Control-wise, the game feels a little sluggish when using a controller, but no-more than you’d expect from a Gears game, and possible to improve by tweaking the sensitivity. The flip-side being that playing on my Windows 10 PC - thanks to it being a part of the Xbox Play Anywhere program – playing with a mouse and keyboard, helped make light work of even the toughest situations.

Moving around the world, even with the keyboard and mouse, characters feel as though they weigh a ton - except when you seem to magnetically slide snap-to-cover. In multiplayer, using this technique to zip around maps may having people feeling like it’s an “unfair” skill-based advantage, but the range it works at isn’t as large as it was in the Gears of War 4 Multiplayer Beta. All I can really say on this is that during the matches I played online, I never found it to be an issue.

For those wondering, PC players will be able to play with their friends on the Xbox One in any co-op session of the campaign, as well as in any custom versus or horde mode match. The only time a PC player won’t be able to play with a console player is in the public multiplayer servers, in those it’s PC vs. PC, and Xbox One vs. Xbox One. At this time I have not tested using an Xbox Controller on the PC to connect to a public match in order to see if I am matched up with a console player, this is because at the time of writing this there are too few people playing to be able to find a match outside the scheduled custom multiplayer matches.

Customization, and playing the way you want seems to be a big part of the multiplayer. Whether it’s one of the five classes in Horde 3.0, choosing what sort of bounty you want to place on yourself as a means to garner bonus experience points by completing specific tasks, or merely changing your character and weapon skins. It’s all up to you, based on what you’ve unlocked using the various types of purchasable packs.

Yes, like many games releasing at the moment, Gears of War 4 also features a microtransaction system. Thankfully the coins required to purchase the four types of packs are collected by merely playing in multiplayer and horde. They are also purchasable using real-world currency, and a discounted bundle that contains multiple types of packs is available, but these are all optional.

The downside to the packs is that they are the means by-which you acquire the incredibly useful horde 3.0 class skills. Luckily this isn’t so much a versus mode, as it is a cooperative one, so any advantages one player might have over another only really give the possibility of that player's contributions to the team being increased.

The only other major use of the packs is for collecting new bounties (a new system for leveling faster), or for unlocking said character and weapon skins. There’s also a crafting system in place that you can use to destroy cards to gather resources, and then use those resources to create the cards you want.

Based on the rarity of the card, the cost in resources will change - it’s a pretty handy system for creating the loadout you really desire, especially when you’re unlocking packs that aren’t giving you want you need. Duplicates make for great ways to get those resources once you’ve levelled those cards up.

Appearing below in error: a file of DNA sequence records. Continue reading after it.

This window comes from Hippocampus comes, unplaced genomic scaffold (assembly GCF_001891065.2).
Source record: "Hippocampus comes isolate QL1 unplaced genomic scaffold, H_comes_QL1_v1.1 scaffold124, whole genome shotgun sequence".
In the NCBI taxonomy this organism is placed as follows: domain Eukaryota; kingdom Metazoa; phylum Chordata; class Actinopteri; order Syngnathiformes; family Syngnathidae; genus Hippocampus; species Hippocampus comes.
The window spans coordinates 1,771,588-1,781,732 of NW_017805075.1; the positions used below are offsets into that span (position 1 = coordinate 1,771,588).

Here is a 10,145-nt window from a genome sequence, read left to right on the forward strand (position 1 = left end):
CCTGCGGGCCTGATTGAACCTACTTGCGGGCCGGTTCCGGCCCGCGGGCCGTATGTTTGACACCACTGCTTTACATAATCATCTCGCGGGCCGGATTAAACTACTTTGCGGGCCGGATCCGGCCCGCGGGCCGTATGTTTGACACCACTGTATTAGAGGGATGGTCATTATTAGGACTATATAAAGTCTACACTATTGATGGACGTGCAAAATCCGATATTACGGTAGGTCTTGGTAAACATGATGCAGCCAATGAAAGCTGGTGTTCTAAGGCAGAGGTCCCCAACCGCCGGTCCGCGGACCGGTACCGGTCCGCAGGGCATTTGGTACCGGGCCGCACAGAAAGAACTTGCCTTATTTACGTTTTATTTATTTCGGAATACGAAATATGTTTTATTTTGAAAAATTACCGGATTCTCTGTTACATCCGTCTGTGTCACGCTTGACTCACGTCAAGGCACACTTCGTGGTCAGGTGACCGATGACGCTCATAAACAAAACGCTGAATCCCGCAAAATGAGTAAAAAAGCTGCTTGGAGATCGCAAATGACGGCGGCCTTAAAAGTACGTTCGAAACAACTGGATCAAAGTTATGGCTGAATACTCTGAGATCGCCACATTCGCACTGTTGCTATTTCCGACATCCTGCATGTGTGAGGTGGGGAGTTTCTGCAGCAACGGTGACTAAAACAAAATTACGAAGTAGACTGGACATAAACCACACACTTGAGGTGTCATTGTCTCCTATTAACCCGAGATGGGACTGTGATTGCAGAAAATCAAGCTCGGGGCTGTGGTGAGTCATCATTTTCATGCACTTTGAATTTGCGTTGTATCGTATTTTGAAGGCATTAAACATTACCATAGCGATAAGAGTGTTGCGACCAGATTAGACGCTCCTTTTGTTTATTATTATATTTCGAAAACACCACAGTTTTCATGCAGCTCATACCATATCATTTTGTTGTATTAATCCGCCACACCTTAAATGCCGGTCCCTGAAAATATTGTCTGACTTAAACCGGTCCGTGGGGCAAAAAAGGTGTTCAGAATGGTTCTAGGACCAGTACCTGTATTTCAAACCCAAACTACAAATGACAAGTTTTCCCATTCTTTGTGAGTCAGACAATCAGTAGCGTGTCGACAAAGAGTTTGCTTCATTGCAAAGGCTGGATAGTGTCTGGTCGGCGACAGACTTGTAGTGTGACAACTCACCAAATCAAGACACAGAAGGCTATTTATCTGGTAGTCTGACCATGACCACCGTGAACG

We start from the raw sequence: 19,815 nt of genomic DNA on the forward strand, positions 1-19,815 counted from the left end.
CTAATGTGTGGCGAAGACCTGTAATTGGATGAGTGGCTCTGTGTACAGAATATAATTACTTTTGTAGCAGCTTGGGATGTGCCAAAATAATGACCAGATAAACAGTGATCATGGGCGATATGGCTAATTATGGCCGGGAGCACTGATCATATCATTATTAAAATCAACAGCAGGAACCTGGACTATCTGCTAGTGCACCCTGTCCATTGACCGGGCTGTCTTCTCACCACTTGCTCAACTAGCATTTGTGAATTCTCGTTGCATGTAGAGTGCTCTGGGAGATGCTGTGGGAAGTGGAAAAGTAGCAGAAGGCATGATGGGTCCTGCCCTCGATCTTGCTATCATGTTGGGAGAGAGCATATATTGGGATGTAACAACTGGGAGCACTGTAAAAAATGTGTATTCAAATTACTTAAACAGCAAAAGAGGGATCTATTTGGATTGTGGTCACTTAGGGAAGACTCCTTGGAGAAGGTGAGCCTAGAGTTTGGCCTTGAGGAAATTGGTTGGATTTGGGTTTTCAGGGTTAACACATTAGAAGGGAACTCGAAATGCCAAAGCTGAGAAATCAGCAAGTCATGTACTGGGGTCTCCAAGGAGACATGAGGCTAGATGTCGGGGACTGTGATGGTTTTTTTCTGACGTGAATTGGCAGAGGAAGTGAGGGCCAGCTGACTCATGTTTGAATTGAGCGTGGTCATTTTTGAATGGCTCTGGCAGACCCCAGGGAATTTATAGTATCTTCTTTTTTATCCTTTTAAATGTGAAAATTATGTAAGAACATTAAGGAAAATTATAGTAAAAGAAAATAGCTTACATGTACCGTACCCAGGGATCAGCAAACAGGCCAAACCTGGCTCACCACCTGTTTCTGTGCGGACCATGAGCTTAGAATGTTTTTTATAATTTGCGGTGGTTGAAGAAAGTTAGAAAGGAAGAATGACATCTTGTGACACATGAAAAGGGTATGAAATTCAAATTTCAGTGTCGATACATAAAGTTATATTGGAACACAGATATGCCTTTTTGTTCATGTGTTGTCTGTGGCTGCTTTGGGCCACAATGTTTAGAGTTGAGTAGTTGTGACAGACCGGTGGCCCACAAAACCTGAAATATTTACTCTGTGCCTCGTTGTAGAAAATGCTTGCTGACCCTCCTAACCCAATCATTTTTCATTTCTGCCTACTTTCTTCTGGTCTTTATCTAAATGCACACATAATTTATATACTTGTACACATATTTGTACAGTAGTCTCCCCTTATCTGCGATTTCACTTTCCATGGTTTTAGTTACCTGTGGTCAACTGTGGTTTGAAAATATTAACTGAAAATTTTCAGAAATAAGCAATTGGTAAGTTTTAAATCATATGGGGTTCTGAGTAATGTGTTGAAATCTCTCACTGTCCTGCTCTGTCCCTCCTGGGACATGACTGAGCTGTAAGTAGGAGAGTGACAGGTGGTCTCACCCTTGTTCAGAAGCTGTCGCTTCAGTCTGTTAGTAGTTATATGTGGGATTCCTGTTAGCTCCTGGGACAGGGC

At this point you might be asking how the game looks? And does it fare better on the PC? Well, I’m pleased to say that other than the keyboard and mouse options, there isn’t a massive difference between the versions. Yes the game does look great on a reasonable rig, and it’s neat being able to average just under 60fps running everything on Ultra with my Intel Skylake 3.5Ghz i5-6600k processor, 16Gb DDR4 ram, and GeForce 6GB GTX980TI graphics card, but I did notice that during the cutscenes (never gameplay) that my PC did have framerates drops, resulting is a little bit of a stutter, or occasional lip-sync issue. Interestingly, this is something I never noticed while playing the campaign using the Xbox One, which also ran silky smooth, and looked great.

Speaking of things looking great, the game is quite beautiful, and this is only thrown in your face as you’re introduced to the weather effects that are employed throughout. Massive wind storms hurling debris and bodies, with jaw-droppingly gorgeous vistas in the skybox, only to be made more so with the introduction of lightning rippling through the backdrop, and eventually lighting up the entire stage. These moments, on top of the numerous quieter scenes, are just some of the less gruesome ways the game’s beauty is able to shine.

As far as the blood and gore, that also is deliciously revolting in all the best ways. Chainsawing your way through glowing slime filled pods, runny snot-like barricades, or just the numerous enemy types all look amazing. Blasting an enemy into giblets is still a sight to behold, and that is only enhanced by-way of all the new enemy types that players get to go up against.

Gears of War 4 is just plain awesome. It’s a blast from start to finish, and I had a massive grin on my face almost the entire time. It’s one of the best looking games on the Xbox One to date, the XPA features are great, it provides a robust cooperative and versus multiplayer suite, and The Coalition truly went and crafted a story that not only does the franchise proud, but sets the stage for a new saga. If you’re a fan of 3rd person action games, and aren’t afraid of a little gore with your fun, then I can’t recommend this title more.

Gears of War 4
On Xbox One | PC

Publisher Microsoft Game Studios
Developer The Coalition
Genre Third Person Shooter
Players 1-2+
Rating R18
Released 11 October 2016